One reason for this discrepancy could be the tax rate before taxes were cut. According to Laffer's model, the tax rate must be in the "Prohibitive Range," which is above 50%, for the cuts to stimulate the economy enough to recoup all the losses.
For example, the President George W. Bush tax cuts boosted the economy in the short-term. But increased growth wasn't enough to recoup the revenue lost. In 2001, the percentage of federal revenue to gross domestic product went up to 19.8%. This value is higher than the norm because the economy shrank. After the Economic Growth and Tax Reconciliation Relief Act, federal revenue fell to 18% of GDP. In 2004, the percentage of revenue to GDP fell to 15.4%. By 2006, the percentage of revenue to GDP rose a bit to 17.4%. Even though the percentage of government revenue to GDP decreased, the total revenues increased because GDP increased.
To avoid increasing the federal debt, Congress should also reduce spending. Investors see the excessive debt as a tax increase on the future generations who must pay it off. That occurs when the ratio of debt-to-gross domestic product is near 77%. The World Bank found that if the debt-to-GDP ratio exceeds this tipping point for an extended period of time, it slows the economy. Every percentage point of debt above this level costs the country 0.017 percentage points annually in real economic growth.
What's Better Than Tax Cuts at Creating Jobs?
If tax cuts aren't great at creating jobs, what about government spending? The CBO study found that extending unemployment benefits works better than any tax cuts. It creates 19 jobs per $1 million spent. Benefits create jobs because the unemployed wind up spending every dollar they receive on essentials such as food, clothing, and housing.
A study by Economy.com found that every dollar spent on unemployment benefits stimulates $1.73 in economic demand. For example, if the Obama benefit extensions cost taxpayers $5 billion every month, they would be projected to generate $8.65 billion in growth.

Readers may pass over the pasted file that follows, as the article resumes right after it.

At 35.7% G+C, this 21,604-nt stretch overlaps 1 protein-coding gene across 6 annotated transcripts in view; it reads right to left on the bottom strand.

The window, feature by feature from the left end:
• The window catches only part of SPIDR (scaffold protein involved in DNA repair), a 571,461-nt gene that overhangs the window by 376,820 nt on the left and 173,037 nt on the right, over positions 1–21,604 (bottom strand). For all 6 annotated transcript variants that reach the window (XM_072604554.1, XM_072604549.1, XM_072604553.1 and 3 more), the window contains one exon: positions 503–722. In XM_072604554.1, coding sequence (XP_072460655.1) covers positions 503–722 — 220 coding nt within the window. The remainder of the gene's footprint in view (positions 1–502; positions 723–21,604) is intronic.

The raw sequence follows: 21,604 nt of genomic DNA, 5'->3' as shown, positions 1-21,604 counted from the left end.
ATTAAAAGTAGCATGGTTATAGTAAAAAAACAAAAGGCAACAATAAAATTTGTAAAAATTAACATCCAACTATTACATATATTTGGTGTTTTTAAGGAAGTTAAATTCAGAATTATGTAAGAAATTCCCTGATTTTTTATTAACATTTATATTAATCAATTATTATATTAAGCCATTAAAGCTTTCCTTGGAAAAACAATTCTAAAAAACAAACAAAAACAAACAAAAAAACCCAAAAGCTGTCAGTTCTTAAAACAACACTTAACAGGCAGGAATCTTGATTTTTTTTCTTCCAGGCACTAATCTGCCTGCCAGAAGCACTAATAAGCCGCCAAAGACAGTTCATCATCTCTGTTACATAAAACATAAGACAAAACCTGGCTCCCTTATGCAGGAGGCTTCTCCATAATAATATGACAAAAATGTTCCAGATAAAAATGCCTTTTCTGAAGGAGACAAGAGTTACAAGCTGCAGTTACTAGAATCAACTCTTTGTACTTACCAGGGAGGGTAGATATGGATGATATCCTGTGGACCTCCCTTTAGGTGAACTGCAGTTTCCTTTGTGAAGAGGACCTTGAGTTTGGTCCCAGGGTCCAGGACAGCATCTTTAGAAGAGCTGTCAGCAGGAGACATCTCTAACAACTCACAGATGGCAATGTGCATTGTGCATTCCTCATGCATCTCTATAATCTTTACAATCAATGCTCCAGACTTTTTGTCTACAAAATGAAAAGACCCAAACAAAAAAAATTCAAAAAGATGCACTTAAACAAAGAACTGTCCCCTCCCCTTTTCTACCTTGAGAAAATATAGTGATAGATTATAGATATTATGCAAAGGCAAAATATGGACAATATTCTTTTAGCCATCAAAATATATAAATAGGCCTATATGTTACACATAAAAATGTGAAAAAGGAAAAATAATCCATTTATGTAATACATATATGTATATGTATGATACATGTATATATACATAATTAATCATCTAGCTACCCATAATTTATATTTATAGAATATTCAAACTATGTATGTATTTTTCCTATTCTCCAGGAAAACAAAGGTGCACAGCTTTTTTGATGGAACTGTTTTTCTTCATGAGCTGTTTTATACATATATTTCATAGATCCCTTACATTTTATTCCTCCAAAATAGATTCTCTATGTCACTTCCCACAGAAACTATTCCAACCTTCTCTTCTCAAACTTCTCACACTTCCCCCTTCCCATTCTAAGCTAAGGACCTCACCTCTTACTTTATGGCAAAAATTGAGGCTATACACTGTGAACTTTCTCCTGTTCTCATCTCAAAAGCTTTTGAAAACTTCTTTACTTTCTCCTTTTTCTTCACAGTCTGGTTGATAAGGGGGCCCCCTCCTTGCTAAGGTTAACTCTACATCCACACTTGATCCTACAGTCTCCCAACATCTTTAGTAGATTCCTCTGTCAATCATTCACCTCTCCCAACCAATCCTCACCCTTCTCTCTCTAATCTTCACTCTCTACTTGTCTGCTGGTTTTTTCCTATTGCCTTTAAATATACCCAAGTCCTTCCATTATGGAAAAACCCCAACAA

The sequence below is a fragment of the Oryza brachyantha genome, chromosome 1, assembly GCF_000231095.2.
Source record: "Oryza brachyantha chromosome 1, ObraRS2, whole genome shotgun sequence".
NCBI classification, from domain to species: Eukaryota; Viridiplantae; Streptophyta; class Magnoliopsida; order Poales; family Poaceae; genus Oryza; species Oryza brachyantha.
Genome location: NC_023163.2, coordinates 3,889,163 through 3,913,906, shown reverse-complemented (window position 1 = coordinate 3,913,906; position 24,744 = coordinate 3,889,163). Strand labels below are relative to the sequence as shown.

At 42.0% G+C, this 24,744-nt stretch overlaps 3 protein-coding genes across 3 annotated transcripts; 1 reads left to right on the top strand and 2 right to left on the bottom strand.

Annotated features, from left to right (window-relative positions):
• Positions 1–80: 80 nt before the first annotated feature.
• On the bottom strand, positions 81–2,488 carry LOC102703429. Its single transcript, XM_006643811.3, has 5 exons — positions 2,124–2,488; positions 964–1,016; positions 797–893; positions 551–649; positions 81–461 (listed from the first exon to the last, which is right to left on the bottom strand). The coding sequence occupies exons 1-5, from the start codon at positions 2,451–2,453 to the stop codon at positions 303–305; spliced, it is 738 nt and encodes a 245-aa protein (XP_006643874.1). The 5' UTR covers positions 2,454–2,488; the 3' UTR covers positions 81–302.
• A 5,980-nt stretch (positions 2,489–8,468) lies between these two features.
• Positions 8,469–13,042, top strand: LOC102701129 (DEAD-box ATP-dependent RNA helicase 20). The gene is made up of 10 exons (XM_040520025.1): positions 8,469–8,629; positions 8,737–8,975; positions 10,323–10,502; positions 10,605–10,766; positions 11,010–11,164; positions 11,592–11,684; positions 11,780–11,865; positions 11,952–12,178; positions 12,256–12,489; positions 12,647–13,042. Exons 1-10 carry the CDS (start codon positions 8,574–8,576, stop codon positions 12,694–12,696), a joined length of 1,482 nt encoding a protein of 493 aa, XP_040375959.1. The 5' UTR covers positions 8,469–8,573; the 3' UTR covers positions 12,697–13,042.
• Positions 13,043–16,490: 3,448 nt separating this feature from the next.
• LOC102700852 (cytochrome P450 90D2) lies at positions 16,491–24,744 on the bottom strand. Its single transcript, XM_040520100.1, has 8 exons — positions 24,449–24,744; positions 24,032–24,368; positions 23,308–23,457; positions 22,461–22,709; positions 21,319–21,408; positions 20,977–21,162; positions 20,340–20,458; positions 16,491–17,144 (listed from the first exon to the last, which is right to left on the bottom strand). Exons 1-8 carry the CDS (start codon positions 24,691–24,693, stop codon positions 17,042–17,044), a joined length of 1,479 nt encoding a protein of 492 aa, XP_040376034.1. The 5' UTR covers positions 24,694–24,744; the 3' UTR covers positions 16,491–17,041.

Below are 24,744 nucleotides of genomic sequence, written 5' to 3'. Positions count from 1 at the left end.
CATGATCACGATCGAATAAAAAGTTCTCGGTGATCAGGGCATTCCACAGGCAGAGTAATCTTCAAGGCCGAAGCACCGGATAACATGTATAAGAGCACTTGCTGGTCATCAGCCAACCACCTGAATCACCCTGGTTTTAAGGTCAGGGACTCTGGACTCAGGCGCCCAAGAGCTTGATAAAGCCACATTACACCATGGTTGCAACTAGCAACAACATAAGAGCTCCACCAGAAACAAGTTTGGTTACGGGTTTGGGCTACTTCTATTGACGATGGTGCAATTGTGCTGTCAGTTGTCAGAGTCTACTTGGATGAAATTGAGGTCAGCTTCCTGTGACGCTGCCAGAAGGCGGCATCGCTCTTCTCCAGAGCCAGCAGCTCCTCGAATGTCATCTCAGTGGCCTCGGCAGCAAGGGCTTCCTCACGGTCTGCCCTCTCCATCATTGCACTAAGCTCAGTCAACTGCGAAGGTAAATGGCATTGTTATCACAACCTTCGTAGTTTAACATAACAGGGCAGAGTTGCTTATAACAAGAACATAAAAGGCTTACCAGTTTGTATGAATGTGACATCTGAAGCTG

The best way to create jobs is not through tax cuts, government spending, or any fiscal policy at all. Instead, it's through monetary policy, one that expands the money supply, making more liquidity available for businesses to invest. Fiscal policy is only necessary when monetary policy is already as expansionary as possible. That happened in 2009 and 2010 after the Great Recession forced the fed funds rate to zero.
The Bottom Line
Although tax cuts do add more jobs, how effective these are depends on where and when these cuts are applied. Tax cuts are best applied on individual income rather than on corporate income. Tax cuts work well to boost employment and GDP only if the previous taxes were high enough to have dampened economic growth.
Their application must also be weighed against their propensity to add to government debt. For these reasons, tax cuts are not the most favored solution for significant job creation. The best way is through an expansionary monetary policy. This allows a lot of money to be available to increase consumer demand, business investments, and consequently, employment rates.
Congressional Budget Office. "Policies for Increasing Economic Growth and Employment in 2010 and 2011," Pages 17-26. Accessed Nov. 10, 2020.
Congressional Budget Office. "Policies for Increasing Economic Growth and Employment in 2010 and 2011," Page 18. Accessed Nov. 10, 2020.
Institute for Policy Studies. "Corporate Tax Cuts Boost CEO Pay, Not Jobs," Pages 1, 3-4, 6. Accessed Nov. 10, 2020.
Board of Governors of the Federal Reserve System. "To Cut or Not to Cut? On the Impact of Corporate Taxes on Employment and Income," Page 4. Accessed Nov. 10, 2020.
National Bureau of Economic Research. "Dynamic Scoring: A Back-of-the-Envelope Guide." Accessed Nov. 10, 2020.
The Heritage Foundation. "The Laffer Curve: Past, Present, and Future." Accessed Nov. 10, 2020.
Federal Reserve Bank of St. Louis. "Federal Receipts as Percent of Gross Domestic Product." Accessed Nov. 10, 2020.
The World Bank. "Finding the Tipping Point -- When Sovereign Debt Turns Bad." Accessed Nov. 10, 2020.
Moody’s Analytics. "Assessing the Macro Economic Impact of Fiscal Stimulus 2008," Page 4. Accessed Nov. 10, 2020.